Tonight – August 1, 2017 – the bright star near the moon is Antares in the constellation Scorpius the Scorpion. You’ve got about another month or two to see this uniquely summer star for us in the Northern Hemisphere, during the evening hours. Antares is the brightest star near the moon tonight, while the other nearby bright beauty is the planet Saturn.
If you’re in the Northern Hemisphere, Antares and Saturn are visible in the southern to southwest sky as night begins. If you’re in the Southern Hemisphere, they’re more overhead for you.
The moon has now passed the first quarter phase and now exhibits a curvature to its terminator line – the line between dark and light on the moon. This moon phase is called waxing gibbous. The waxing gibbous moon, Antares and Saturn will drift westward throughout the night, to set after midnight at mid-northern latitudes.
Like all stars, Antares sets some 4 minutes earlier with each passing night, or 2 hours earlier with each passing month. By October, this star will be tough to spot in the southwestern twilight after sunset.
In ancient Chinese thought, the summer season was associated with the direction south, with the element fire, and with the color red. No wonder, then, that this reddish star in the south each summer – beautiful Antares – was considered the Fire Star of the ancient Chinese.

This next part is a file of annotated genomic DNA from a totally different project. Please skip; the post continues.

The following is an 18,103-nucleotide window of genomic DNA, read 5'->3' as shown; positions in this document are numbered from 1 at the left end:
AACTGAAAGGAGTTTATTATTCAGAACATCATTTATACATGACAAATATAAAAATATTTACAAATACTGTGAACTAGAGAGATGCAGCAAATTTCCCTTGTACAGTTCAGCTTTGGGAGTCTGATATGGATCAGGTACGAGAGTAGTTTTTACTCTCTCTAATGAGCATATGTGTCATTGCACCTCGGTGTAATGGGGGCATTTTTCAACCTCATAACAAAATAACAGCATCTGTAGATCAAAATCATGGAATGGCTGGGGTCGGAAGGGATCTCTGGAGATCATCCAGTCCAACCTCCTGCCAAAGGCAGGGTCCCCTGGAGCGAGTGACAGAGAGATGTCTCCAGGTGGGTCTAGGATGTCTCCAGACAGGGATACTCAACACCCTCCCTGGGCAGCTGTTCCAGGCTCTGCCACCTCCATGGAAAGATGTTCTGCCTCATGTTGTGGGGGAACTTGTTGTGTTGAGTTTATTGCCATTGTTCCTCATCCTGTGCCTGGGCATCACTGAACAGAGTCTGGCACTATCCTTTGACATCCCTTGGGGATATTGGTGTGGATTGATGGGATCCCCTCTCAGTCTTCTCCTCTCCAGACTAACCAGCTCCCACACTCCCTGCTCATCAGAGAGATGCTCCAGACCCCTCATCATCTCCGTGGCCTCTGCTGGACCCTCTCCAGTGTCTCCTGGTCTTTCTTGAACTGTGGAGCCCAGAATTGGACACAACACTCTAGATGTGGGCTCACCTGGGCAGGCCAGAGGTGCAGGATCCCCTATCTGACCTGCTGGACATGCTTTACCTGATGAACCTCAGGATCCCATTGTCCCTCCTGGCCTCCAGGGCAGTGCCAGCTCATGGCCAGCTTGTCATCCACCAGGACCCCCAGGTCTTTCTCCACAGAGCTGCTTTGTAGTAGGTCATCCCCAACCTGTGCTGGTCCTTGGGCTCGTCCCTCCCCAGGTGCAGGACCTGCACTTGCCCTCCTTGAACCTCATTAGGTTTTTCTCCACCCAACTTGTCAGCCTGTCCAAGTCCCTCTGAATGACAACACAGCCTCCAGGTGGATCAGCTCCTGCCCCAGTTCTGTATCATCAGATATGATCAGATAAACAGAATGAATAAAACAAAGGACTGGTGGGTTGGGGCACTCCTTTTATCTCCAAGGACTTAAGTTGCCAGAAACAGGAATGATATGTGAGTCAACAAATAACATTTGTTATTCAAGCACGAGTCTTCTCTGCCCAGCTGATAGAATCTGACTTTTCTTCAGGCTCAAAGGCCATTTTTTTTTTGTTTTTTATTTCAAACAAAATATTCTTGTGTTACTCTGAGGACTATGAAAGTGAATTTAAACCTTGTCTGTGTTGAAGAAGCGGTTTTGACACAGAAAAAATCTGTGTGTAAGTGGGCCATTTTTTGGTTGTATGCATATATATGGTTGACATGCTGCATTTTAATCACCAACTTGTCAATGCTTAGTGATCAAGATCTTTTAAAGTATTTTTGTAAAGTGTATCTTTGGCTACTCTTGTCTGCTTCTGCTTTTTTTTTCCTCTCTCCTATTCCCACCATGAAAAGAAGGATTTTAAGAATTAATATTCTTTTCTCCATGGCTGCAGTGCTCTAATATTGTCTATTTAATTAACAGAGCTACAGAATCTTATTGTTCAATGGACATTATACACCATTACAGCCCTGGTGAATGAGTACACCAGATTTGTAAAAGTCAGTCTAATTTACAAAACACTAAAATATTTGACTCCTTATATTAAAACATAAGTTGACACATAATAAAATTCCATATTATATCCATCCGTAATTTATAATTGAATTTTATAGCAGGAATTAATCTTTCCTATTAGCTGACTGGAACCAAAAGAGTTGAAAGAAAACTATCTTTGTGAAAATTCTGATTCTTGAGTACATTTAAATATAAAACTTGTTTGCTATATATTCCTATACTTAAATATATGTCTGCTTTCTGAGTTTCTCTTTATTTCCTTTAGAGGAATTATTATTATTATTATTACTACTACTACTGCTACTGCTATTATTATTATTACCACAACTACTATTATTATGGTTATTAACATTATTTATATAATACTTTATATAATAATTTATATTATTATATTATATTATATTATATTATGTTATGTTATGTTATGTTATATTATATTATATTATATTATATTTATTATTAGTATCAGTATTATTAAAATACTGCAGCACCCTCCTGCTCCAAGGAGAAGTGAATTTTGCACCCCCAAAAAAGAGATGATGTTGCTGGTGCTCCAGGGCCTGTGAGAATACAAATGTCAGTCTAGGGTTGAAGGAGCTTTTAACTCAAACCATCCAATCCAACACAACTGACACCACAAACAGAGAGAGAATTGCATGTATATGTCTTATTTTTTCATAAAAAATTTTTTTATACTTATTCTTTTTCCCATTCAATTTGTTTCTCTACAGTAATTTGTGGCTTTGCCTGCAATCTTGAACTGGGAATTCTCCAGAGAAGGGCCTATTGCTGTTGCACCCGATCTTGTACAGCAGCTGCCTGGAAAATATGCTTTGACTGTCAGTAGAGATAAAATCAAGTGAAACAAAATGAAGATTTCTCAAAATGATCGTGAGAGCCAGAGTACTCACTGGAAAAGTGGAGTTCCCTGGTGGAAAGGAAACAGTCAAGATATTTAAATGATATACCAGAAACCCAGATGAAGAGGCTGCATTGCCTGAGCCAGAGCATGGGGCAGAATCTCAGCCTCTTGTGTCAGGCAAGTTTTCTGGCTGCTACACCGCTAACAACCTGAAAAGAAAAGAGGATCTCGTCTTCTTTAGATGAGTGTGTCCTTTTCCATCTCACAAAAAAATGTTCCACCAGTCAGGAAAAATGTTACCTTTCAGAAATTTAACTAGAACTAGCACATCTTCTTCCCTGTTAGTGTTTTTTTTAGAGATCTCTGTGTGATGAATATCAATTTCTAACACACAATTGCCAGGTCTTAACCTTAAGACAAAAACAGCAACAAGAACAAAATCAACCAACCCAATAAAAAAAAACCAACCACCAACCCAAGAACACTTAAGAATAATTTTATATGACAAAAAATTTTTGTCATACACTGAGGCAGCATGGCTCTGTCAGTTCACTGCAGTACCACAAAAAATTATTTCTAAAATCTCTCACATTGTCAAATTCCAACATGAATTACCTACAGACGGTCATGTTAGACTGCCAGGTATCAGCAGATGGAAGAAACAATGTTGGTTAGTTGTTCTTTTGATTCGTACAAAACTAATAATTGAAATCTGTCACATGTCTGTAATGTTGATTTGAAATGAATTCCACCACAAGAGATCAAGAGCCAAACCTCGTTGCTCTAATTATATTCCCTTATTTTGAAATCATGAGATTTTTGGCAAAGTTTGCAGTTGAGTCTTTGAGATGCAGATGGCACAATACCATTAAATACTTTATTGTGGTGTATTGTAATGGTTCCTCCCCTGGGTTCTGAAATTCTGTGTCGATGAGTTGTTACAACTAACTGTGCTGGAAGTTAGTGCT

Antares appears as a bright reddish star that rides relatively low in the south throughout our northern summer. We know it as a great ball of gases, a thermonuclear cauldron radiating unimaginable amounts of energy into the blackness and vastness of space.
Yet to us – as to the ancient Chinese – Antares appears so near the southern horizon that we must view it through a great thickness of air. The air through which we view Antares causes this star to twinkle rapidly! On any summer evening, if you see a bright red star low in the south that’s twinkling fiercely … it’s probably Antares.
Bottom line: The bright star near the moon on August 1, 2017 is Antares, brightest star in the constellation Scorpius. This star can be seen near the moon tonight from around the world.
Deborah Byrd created the EarthSky radio series in 1991 and founded EarthSky.org in 1994. Today, she serves as Editor-in-Chief of this website. She has won a galaxy of awards from the broadcasting and science communities, including having an asteroid named 3505 Byrd in her honor. A science communicator and educator since 1976, Byrd believes in science as a force for good in the world and a vital tool for the 21st century. "Being an EarthSky editor is like hosting a big global party for cool nature-lovers," she says.